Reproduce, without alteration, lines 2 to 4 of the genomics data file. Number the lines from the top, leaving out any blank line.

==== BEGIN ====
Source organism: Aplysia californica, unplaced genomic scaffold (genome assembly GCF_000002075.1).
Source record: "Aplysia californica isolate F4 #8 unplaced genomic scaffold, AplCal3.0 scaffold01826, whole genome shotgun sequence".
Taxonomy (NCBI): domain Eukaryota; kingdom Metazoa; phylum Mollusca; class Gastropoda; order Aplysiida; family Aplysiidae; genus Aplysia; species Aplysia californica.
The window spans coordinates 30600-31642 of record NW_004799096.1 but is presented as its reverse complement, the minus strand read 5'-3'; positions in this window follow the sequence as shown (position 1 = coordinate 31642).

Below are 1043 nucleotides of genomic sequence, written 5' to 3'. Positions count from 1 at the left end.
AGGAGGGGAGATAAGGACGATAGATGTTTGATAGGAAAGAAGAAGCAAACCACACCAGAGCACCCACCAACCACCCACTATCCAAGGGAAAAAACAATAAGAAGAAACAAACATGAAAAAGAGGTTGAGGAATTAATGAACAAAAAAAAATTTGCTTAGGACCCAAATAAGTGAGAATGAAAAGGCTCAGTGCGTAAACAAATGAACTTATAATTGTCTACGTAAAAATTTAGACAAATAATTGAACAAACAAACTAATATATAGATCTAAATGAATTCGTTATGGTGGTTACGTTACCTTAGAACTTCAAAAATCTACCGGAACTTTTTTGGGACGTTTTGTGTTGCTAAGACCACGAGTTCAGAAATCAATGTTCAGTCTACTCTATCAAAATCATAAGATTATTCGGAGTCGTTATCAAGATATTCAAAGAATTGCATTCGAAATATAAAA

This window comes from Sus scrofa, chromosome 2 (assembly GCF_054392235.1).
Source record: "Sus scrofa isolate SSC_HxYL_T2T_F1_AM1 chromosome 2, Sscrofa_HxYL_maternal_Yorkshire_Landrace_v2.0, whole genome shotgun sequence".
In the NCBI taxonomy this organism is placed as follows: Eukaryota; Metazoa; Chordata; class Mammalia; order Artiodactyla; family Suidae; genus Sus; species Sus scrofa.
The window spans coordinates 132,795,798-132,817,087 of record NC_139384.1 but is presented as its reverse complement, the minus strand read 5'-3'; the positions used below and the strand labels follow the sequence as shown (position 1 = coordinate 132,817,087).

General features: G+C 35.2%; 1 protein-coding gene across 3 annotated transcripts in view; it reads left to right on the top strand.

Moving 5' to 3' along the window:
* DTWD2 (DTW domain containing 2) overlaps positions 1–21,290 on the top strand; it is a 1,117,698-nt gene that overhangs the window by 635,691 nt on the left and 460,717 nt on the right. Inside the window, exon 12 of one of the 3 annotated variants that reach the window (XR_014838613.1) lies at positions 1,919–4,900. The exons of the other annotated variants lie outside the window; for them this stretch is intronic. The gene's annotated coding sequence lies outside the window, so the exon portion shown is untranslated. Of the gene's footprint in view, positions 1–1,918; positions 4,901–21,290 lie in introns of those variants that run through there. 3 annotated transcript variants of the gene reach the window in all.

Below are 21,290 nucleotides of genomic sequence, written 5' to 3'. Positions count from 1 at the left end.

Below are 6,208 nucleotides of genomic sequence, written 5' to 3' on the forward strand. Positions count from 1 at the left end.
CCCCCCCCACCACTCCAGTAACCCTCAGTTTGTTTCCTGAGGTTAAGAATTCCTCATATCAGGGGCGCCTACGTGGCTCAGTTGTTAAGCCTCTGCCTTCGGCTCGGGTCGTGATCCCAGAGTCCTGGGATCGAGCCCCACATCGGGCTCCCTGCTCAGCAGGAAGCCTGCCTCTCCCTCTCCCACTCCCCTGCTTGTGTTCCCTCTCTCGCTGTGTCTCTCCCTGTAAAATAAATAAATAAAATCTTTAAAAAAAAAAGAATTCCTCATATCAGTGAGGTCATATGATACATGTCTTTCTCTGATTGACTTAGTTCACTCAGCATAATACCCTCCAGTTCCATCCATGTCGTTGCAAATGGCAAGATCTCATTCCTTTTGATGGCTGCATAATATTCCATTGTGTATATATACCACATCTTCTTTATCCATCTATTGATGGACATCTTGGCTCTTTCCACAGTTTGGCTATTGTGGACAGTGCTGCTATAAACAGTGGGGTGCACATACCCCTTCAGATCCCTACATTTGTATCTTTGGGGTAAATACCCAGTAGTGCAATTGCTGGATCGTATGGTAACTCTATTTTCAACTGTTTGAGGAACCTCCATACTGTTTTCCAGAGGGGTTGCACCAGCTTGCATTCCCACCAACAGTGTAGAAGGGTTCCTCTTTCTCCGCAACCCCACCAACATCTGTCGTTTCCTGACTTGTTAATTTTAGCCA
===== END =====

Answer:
Source record: "Aplysia californica isolate F4 #8 unplaced genomic scaffold, AplCal3.0 scaffold01826, whole genome shotgun sequence".
Taxonomy (NCBI): domain Eukaryota; kingdom Metazoa; phylum Mollusca; class Gastropoda; order Aplysiida; family Aplysiidae; genus Aplysia; species Aplysia californica.
The window spans coordinates 30600-31642 of record NW_004799096.1 but is presented as its reverse complement, the minus strand read 5'-3'; positions in this window follow the sequence as shown (position 1 = coordinate 31642).